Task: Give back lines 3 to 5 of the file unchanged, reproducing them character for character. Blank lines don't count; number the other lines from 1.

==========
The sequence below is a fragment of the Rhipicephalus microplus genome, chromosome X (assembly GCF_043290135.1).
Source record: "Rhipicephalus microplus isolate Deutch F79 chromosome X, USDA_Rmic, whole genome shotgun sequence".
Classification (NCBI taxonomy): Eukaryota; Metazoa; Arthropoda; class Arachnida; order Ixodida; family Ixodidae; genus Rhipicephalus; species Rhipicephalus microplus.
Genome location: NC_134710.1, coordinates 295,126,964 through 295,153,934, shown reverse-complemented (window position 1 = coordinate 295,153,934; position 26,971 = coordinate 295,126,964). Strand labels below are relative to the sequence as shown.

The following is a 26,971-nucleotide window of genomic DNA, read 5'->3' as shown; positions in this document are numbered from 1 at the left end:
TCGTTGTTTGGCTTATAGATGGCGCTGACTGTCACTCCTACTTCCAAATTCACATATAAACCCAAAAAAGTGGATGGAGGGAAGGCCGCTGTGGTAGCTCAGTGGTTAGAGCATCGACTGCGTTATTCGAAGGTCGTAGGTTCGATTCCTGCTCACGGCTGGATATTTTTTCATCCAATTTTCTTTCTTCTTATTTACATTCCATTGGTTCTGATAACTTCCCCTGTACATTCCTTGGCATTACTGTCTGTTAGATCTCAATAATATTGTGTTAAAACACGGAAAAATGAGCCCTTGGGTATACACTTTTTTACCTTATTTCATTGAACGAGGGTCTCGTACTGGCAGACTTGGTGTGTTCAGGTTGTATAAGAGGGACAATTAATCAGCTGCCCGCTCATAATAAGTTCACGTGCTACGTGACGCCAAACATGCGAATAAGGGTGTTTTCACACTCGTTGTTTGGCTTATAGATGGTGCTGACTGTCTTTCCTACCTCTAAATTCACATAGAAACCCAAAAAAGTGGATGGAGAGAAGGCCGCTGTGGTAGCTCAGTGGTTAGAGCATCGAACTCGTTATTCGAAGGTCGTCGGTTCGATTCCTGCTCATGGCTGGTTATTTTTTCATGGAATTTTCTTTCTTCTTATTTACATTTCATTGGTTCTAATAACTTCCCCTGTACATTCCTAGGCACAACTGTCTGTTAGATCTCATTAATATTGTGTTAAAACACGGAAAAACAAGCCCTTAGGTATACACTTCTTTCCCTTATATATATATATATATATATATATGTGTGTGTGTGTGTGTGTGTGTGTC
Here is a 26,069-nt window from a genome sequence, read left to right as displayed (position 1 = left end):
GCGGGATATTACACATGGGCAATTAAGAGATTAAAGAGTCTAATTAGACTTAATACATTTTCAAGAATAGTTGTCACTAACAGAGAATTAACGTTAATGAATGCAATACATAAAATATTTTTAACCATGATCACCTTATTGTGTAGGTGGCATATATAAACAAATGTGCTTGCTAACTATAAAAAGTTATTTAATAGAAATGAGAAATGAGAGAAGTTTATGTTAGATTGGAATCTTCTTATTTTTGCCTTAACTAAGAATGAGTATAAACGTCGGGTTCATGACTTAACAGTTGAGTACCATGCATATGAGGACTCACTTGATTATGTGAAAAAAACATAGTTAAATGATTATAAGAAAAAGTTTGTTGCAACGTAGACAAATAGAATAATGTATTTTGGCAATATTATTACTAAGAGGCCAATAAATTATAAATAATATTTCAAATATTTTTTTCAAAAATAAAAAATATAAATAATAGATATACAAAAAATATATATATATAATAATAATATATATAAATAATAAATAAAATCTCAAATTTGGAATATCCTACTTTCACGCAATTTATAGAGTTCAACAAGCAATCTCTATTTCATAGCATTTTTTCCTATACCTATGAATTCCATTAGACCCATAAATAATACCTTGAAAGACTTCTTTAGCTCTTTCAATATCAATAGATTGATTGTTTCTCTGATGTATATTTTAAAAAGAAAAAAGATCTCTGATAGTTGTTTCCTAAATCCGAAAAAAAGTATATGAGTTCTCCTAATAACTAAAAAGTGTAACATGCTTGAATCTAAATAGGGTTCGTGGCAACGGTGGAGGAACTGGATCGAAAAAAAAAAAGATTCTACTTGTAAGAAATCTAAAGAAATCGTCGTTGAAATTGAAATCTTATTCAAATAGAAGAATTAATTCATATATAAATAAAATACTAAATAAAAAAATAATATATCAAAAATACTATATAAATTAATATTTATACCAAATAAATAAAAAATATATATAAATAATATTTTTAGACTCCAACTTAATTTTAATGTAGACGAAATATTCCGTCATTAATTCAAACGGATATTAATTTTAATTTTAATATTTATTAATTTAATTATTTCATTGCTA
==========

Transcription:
Classification (NCBI taxonomy): Eukaryota; Metazoa; Arthropoda; class Arachnida; order Ixodida; family Ixodidae; genus Rhipicephalus; species Rhipicephalus microplus.
Genome location: NC_134710.1, coordinates 295,126,964 through 295,153,934, shown reverse-complemented (window position 1 = coordinate 295,153,934; position 26,971 = coordinate 295,126,964). Strand labels below are relative to the sequence as shown.

The following is a 26,971-nucleotide window of genomic DNA, read 5'->3' as shown; positions in this document are numbered from 1 at the left end: